CIO Roger Neal: Getting ahead on project implementation has its downside
Despite trying to stay ahead of the game when it comes to ICD-10 and Meaningful Use, Roger Neal, CIO of 145-bed Duncan (Okla.) Regional Hospital, says that both projects have presented their share of problems. While trying to implement an emergency department information system (EDIS), Neal had to deal with ER information being pulled--and then re-established--as a requirement for Meaningful Use, forcing him to "jockey resources" among departments. With regard to ICD-10, meanwhile, last week's announcement that CMS might delay the implementation deadline leaves him in limbo with how to proceed with implementation.
Neal (pictured) spoke with FierceHealthIT at the Healthcare Information and Management Systems Society's annual meeting, which takes place in Las Vegas this week, to talk about how he's dealing with those challenges.
The possibility of an ICD-10 deadline delay doesn't mean you should abandon your plans to prepare for the transition. FierceHealthIT has gathered a panel of health IT experts to discuss how CMS' announcement will affect your ICD-10 strategies and share implementation advice. Be sure to register for the breakfast panel discussion, which takes place at the HIMSS conference in Las Vegas from 7 to 8:30 a.m. on Wednesday, Feb. 22. For more information and to register, visit the ICD-10 Readiness for Hospital IT Leaders: Lessons Learned from the Trenches website.
FierceHealthIT: Tell us about your hospital's deployment of EDIS and meeting Stage 1 of Meaningful Use.
Neal: We went to the ED because it's a small group of physicians, a much more consolidated area and a little bit different workflow. As we were going through that it really, really looked good. We were already on an EDI system back in 2009 and thought that this would be a pretty easy transition.
It was all good at the beginning, and then, unfortunately, there was a lag period in there when all of the ER information got pulled out of the requirements. Our hospital then had to turn that spigot off in our ER and turn on the inpatient side. We had to jockey projects and jockey resources because we still wanted to be out of the gate as fast as we could.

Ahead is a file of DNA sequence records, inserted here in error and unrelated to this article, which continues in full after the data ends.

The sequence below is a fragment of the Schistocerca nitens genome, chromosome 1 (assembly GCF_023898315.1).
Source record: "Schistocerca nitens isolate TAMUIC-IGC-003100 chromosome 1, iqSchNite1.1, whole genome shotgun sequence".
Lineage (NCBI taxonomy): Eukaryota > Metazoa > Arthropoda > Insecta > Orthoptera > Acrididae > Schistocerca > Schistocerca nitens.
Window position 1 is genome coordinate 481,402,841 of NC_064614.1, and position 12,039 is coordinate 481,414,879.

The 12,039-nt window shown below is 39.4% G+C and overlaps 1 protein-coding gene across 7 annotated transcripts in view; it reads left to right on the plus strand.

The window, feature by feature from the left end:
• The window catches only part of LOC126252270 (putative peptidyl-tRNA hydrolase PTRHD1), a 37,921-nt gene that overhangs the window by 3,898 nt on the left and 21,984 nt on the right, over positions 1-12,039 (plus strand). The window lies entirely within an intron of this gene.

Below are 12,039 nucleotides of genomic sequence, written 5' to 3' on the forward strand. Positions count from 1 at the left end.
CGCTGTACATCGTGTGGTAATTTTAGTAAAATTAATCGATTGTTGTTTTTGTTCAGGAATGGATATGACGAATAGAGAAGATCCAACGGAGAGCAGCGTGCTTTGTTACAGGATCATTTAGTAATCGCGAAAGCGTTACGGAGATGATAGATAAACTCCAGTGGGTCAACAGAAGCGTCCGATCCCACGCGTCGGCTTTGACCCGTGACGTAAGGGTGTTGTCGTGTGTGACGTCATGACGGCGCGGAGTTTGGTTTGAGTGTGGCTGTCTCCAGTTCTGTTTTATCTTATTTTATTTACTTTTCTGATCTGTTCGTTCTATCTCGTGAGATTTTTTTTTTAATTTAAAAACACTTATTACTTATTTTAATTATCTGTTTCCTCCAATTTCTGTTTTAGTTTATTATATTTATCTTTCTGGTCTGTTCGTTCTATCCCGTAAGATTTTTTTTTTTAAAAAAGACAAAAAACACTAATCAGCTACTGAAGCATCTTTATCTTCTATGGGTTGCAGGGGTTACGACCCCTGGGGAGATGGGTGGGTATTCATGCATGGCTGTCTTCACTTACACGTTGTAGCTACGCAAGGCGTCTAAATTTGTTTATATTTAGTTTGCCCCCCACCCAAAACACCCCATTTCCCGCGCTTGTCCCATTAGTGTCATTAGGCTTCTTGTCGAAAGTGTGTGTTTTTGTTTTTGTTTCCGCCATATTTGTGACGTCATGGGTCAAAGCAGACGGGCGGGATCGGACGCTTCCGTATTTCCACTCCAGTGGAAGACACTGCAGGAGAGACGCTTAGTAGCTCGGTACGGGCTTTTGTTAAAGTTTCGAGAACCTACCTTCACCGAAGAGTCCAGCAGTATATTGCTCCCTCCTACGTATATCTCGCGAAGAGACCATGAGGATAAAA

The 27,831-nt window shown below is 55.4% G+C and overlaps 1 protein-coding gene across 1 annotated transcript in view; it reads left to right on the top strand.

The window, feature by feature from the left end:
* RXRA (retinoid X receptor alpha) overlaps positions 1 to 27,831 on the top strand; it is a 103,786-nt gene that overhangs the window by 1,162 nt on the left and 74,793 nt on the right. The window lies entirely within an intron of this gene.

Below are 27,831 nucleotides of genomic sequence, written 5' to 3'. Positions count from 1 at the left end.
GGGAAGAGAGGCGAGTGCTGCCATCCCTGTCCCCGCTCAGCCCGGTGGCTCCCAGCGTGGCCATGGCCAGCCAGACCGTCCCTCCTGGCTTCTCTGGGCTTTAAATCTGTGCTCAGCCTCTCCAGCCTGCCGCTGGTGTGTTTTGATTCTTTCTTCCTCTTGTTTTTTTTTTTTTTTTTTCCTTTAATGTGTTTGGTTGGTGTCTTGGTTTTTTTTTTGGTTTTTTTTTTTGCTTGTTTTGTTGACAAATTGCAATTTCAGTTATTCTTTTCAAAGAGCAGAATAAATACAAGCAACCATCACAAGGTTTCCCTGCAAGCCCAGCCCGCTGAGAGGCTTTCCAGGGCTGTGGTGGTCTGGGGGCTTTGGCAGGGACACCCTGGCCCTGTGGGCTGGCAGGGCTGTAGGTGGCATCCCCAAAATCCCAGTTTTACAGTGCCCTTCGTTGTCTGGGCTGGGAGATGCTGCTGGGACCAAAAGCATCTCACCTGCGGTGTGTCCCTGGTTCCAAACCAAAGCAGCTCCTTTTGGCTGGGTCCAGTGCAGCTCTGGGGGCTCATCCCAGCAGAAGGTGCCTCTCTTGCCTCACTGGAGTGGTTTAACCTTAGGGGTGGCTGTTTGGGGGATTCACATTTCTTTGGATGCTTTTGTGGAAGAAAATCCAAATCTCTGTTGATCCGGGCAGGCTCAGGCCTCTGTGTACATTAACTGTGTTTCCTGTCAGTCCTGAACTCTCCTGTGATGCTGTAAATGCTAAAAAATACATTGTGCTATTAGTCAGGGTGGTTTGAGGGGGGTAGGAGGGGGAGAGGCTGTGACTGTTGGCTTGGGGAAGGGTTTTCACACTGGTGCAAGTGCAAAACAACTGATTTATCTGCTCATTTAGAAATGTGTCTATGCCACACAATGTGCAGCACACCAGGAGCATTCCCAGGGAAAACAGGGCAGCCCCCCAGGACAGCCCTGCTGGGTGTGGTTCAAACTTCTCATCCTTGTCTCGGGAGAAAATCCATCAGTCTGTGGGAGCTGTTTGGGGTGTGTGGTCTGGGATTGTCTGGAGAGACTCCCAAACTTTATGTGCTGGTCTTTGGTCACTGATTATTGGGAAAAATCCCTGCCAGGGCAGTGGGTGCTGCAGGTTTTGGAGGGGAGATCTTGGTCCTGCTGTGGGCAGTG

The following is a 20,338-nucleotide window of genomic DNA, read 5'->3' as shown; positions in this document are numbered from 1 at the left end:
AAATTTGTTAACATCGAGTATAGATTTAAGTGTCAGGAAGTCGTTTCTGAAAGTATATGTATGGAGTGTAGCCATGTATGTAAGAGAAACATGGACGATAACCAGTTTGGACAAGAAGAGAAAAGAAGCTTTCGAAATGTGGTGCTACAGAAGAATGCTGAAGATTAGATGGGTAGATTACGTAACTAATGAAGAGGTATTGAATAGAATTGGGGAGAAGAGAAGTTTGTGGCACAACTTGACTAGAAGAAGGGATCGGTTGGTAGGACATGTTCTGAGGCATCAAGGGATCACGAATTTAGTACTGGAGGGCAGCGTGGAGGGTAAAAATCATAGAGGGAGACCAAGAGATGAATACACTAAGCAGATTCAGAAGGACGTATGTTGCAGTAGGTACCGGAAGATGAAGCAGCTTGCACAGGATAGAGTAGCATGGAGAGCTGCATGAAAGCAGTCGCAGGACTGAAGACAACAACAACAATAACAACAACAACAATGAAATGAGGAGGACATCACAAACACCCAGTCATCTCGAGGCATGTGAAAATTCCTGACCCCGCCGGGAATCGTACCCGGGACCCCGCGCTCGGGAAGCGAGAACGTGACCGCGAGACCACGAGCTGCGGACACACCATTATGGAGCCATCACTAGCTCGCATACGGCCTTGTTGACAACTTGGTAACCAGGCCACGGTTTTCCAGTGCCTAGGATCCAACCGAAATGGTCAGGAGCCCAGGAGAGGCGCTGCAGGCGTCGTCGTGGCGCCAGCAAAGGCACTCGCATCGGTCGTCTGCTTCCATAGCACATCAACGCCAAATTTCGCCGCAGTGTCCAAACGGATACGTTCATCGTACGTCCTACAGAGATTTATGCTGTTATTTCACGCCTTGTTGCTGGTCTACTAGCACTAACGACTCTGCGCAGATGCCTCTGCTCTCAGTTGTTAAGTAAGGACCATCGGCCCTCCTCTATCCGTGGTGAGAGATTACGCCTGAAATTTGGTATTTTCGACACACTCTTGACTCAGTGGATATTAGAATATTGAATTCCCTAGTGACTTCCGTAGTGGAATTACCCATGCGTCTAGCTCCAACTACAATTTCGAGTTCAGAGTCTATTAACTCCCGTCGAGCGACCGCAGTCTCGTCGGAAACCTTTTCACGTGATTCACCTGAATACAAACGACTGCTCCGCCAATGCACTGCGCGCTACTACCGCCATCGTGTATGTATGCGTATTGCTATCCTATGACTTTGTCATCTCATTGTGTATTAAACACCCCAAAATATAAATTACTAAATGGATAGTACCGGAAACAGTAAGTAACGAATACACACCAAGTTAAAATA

We started with that process working on our inpatient computerized physician order entry, which was really the last piece we needed, until we got to August of that first year when the final Stage 1 rules came out and, lo and behold, the ED was put back in. So then we're ahead of the game because we've got both of them going simultaneously, but it really became a resource nightmare to try to balance the workload and try to get everybody in there. The nice thing about it, talking about it a year later, was that we really learned a few things through that whole ED implementation that we've been able to carry over, especially around the CPOE portion for the physicians.
FHIT: With CMS set to announce the final Stage 2 Meaningful Use requirements, what challenges will your facility face--assuming that the rules will follow the recommendations from the Health IT Policy Committee from last summer?
Neal: I think our biggest challenge going forward will be the jump in the number of quality measures we'll have to report. I'm a little bit concerned about the number of quality measures basically doubling.
The other thing that we're really watching is the whole idea of Meaningful Use around consumer-driven care--physician portals and how we can set it up so that as a patient you have access to your medical records. I think from a security standpoint we can do it, and technically it can be done, but the workflow is what's making me a little bit nervous.
FHIT: How does last week's CMS announcement that it might delay the ICD-10 deadline affect your implementation plans?
Neal: For us it's a nightmare. Delaying it will make it a bigger nightmare. The date was set and we already started. We've had teams meeting, analyzing all the systems and where all the codes go. We're way, way down the road, and now it's going to be delayed.
Do you now continue, knowing that when you get to the end nobody will take the codes for another year--meaning that for another year you have to keep up with two sets of codes? I would almost rather just set a date and go with it, come hell or high water. Get everybody live and then work the bugs out. We can usually do that faster than delaying it expecting everybody to catch up, because people will just wait until the next deadline and start the complaining all over again.
It's more work for us now because we were ready when nobody else was. Well great. Maybe we should have just dragged our feet.
Editor's note: This interview has been edited for length and clarity.
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